Recent innovations in phylogenetic comparative methods (PCMs) have spurred a renaissance of research into the causes and consequences of large-scale patterns of biodiversity. In this paper, we review these advances. We also highlight the potential of comparative methods to integrate across fields and focus on three examples where such integration might be particularly valuable: quantitative genetics, community ecology, and paleobiology. We argue that PCMs will continue to be a key set of tools in evolutionary biology, shedding new light on how evolutionary processes have shaped patterns of biodiversity through deep time.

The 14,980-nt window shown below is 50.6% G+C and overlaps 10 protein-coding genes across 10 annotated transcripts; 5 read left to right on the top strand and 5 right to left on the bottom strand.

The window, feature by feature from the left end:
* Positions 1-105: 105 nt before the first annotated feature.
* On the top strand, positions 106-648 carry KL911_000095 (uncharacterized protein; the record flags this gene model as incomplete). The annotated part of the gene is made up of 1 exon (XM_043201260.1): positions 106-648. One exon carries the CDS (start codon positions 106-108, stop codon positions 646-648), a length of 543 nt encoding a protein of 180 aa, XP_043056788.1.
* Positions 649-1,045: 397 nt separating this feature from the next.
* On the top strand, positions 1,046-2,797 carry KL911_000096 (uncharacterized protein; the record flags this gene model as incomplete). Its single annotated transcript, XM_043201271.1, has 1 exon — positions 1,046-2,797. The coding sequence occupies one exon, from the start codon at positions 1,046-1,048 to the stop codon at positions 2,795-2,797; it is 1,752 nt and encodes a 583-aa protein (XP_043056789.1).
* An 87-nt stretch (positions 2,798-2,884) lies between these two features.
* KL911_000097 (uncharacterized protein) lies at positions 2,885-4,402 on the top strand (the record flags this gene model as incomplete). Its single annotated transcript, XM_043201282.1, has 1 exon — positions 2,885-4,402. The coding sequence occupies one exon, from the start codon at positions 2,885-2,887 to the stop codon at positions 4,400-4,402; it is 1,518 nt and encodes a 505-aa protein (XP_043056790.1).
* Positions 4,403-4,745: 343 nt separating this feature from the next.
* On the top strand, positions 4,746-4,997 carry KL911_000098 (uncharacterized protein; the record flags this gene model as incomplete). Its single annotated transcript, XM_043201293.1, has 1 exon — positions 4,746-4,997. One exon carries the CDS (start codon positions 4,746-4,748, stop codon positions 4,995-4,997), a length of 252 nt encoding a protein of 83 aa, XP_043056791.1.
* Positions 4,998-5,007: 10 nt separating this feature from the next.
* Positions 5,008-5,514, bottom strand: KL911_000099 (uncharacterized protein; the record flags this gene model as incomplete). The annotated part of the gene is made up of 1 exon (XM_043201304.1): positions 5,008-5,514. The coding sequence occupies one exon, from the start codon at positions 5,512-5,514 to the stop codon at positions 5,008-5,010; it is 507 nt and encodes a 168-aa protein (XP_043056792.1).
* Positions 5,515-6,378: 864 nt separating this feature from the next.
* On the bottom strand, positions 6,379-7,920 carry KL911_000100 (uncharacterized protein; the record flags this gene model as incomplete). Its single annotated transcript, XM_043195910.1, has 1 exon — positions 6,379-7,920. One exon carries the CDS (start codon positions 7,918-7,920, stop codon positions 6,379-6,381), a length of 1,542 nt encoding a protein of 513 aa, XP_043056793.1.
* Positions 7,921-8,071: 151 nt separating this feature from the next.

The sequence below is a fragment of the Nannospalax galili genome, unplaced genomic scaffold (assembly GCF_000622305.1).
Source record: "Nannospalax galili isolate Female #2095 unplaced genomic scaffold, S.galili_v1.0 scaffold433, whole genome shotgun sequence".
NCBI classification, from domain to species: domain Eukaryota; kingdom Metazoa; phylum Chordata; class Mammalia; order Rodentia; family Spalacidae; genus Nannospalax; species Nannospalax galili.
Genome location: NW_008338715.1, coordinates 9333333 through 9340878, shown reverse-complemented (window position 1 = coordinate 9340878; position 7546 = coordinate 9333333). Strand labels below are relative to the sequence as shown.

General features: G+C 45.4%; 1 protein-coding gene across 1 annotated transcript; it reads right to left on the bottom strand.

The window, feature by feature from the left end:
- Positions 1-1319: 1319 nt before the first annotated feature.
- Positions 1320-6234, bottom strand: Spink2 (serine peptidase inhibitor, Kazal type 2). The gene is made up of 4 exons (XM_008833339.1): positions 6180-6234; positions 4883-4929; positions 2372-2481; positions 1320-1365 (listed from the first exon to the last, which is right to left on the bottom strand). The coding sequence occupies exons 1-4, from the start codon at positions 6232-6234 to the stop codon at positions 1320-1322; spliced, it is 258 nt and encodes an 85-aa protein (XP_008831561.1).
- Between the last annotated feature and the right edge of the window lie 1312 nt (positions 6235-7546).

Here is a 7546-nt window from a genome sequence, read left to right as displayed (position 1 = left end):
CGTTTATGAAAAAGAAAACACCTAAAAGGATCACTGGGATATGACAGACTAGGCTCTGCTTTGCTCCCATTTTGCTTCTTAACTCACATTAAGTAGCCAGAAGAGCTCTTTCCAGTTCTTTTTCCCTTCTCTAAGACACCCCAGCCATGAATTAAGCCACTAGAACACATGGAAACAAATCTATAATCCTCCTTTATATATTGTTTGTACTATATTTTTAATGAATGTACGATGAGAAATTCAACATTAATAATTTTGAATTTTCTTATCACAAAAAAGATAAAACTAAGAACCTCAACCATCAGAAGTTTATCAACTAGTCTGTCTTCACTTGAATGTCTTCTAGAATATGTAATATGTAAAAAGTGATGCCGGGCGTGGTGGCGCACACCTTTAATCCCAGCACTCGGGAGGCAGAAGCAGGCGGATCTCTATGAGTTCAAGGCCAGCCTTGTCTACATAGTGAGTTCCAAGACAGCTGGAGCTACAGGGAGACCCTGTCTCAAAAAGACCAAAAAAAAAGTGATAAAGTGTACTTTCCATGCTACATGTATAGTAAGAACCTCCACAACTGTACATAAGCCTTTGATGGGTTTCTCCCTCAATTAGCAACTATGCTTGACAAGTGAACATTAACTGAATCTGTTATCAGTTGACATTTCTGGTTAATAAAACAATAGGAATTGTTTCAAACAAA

© 2013 New York Academy of Sciences.